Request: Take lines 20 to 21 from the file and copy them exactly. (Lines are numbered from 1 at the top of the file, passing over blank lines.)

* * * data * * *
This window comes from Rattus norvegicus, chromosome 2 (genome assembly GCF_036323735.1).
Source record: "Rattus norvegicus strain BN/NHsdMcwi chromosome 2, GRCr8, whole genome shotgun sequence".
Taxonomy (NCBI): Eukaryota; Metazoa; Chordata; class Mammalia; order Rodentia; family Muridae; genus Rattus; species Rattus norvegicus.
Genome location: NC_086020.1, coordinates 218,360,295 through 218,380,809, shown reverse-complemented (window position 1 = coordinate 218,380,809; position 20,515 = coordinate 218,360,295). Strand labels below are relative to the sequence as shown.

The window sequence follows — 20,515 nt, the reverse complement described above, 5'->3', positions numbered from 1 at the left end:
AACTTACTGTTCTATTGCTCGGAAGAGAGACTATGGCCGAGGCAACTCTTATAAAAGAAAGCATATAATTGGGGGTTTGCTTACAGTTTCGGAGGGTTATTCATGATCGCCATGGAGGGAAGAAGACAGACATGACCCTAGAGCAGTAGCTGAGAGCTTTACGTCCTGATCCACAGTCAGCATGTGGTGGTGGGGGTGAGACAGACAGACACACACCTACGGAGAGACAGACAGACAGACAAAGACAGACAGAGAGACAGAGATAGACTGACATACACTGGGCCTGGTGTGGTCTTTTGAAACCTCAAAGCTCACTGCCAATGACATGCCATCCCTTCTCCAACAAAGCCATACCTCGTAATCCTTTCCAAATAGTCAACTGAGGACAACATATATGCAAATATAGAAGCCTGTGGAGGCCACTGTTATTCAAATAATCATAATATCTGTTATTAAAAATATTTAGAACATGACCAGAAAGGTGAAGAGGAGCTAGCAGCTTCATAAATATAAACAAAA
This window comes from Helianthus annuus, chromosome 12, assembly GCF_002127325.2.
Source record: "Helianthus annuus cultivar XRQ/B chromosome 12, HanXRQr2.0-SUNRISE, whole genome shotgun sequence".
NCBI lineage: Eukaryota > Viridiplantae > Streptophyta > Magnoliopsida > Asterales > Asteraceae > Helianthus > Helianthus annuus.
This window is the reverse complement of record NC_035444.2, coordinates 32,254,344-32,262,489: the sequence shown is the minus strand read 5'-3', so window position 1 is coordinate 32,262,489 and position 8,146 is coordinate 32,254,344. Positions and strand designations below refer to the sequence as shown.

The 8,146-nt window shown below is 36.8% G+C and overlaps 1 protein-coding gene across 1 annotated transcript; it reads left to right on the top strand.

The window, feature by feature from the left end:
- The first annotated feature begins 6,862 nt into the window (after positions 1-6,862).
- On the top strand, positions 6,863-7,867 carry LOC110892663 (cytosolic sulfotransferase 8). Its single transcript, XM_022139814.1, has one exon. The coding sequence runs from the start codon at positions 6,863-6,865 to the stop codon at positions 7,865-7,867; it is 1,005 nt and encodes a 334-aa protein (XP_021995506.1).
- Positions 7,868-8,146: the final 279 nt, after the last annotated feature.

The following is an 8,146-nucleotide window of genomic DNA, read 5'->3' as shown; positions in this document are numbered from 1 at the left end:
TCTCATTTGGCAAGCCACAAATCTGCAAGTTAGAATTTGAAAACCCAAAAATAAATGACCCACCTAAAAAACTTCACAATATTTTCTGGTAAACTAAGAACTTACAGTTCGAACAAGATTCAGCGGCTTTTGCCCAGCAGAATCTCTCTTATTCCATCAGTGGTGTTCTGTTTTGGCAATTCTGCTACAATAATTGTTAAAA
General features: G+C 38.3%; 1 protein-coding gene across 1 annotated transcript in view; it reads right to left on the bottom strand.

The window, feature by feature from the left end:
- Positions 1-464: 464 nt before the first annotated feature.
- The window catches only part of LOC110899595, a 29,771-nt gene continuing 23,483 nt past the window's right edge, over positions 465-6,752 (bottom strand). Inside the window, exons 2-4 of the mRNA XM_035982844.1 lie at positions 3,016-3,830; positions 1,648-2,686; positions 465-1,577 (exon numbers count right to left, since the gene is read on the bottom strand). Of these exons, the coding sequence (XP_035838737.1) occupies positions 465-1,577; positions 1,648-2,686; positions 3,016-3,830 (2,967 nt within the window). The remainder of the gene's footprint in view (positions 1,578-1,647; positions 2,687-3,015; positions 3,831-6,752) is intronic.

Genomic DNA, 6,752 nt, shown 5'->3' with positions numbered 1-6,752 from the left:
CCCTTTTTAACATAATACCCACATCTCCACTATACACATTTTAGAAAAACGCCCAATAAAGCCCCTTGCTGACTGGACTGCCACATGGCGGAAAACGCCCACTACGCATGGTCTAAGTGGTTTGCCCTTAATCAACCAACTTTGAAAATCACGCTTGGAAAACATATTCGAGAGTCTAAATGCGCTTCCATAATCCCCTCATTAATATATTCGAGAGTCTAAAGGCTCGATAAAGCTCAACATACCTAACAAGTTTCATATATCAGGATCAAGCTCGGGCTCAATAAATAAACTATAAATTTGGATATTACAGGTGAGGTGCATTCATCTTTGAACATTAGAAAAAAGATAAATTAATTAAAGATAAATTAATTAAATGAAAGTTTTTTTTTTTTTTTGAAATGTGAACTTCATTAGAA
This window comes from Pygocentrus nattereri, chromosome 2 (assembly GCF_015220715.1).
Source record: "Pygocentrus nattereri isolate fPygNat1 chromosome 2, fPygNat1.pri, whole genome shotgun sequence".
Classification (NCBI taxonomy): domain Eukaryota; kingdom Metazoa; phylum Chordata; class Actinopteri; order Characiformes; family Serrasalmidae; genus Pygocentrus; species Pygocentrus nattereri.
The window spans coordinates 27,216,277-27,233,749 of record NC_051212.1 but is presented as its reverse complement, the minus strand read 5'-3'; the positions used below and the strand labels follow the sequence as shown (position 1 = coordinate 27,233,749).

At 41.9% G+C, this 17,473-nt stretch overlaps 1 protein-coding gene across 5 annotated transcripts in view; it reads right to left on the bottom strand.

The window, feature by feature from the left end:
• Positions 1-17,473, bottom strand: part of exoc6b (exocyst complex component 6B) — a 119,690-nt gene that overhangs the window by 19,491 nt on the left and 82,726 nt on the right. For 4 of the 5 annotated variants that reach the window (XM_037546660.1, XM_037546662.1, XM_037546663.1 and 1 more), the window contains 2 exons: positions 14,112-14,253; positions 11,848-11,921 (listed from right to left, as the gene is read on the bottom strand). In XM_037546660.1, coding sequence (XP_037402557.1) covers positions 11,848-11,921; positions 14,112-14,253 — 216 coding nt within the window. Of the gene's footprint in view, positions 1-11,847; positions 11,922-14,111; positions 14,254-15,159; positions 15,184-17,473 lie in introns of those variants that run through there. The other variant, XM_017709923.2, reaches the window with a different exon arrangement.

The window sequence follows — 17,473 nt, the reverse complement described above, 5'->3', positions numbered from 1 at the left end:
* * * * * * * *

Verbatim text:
- Positions 1-464: 464 nt before the first annotated feature.
- The window catches only part of LOC110899595, a 29,771-nt gene continuing 23,483 nt past the window's right edge, over positions 465-6,752 (bottom strand). Inside the window, exons 2-4 of the mRNA XM_035982844.1 lie at positions 3,016-3,830; positions 1,648-2,686; positions 465-1,577 (exon numbers count right to left, since the gene is read on the bottom strand). Of these exons, the coding sequence (XP_035838737.1) occupies positions 465-1,577; positions 1,648-2,686; positions 3,016-3,830 (2,967 nt within the window). The remainder of the gene's footprint in view (positions 1,578-1,647; positions 2,687-3,015; positions 3,831-6,752) is intronic.